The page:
Direct head-to-head contact is the best way to share an infestation, so keep an eye out for kids crowded around smartphones and tablets!

Back at school? Here's how to keep kids free of head lice Head lice may be small but they can cause big worries for parents and carers of school aged children! Eran Finkle/Flickr

Lice don’t necessarily have a particular predilection for clean or dirty hair. Short hair isn’t immune from infestation, but long hair means the chances of picking up lice are greater.

Ensuring hair is neatly pulled back will dramatically reduce the risk of picking up head lice.

Are head lice really a problem in Australia?

Head lice are a problem the world over. But they are more of a nuisance than a health risk in most instances.

Research suggests around one-third of Australian primary school-aged children could currently have head lice. With more than 2.1 million primary school students in Australia, that’s about 700,000 potentially infested children.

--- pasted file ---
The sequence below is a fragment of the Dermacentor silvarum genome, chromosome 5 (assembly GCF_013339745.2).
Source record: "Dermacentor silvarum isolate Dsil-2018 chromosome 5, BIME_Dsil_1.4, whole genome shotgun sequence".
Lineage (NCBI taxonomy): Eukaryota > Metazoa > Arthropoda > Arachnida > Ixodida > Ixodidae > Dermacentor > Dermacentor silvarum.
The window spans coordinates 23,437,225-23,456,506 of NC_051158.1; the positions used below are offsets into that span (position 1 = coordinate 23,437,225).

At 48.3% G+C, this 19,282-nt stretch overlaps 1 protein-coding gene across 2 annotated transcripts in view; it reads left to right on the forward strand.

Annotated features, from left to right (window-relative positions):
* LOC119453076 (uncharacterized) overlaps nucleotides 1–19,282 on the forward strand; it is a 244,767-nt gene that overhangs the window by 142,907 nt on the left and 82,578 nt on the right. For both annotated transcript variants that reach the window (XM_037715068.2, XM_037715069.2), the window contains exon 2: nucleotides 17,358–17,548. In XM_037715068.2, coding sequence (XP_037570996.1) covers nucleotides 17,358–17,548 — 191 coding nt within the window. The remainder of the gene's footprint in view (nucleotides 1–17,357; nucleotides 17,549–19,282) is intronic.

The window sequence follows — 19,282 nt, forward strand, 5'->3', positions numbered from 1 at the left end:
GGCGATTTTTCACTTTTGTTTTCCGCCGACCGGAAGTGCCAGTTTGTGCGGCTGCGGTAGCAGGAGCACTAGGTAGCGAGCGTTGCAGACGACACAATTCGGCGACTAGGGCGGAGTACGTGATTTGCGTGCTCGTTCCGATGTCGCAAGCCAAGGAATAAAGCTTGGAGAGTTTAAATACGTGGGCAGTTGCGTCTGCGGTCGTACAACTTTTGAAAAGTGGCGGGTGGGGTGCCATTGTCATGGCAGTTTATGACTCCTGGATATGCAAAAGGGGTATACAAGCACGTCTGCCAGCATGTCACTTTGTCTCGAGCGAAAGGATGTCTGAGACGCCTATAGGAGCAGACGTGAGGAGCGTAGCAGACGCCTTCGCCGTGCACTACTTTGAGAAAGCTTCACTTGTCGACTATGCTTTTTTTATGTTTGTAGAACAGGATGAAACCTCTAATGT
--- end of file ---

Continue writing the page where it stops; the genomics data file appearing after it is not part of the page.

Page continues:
The thought of head lice may be actually worse than the itchiness resulting from an actual infestation. The Australian Academy of Science provides an entertaining breakdown of why this maligned parasites cause so much stress.

It’s more difficult to control head lice than in the past. International studies indicate lice are becoming resistant to commonly used insecticide treatments. This is also likely to be a problem in Australia but more research is needed to better understand the situation here.

Alternatives to traditional insecticides, such as botanical extracts, may be more useful in the future.

Read more: Here's how you beat 'indestructible' head lice

Most health authorities in Australia recommend avoiding insecticides, and instead suggest wetting the hair (or using conditioner) and then combing the lice out.

Essential to eradicating head lice infestations is two treatments, each about a week apart. This ensures adult lice are killed, then any eggs remaining are allowed to hatch but those newly hatched lice are killed by the second treatment before they have an opportunity to lay more eggs.

I’m itchy already!

Perhaps the biggest health issue associated with head lice is the stress and anxiety for parents and carers of infested children.

Even before a single louse is even spotted, finding a note from the school warning of a “lice outbreak” could be enough to trigger frantic head scratching! There is even a term for this: psychosomatic itching.

Back at school? Here's how to keep kids free of head lice Don’t worry – head lice are annoying but they’re not harmful. By DGLimages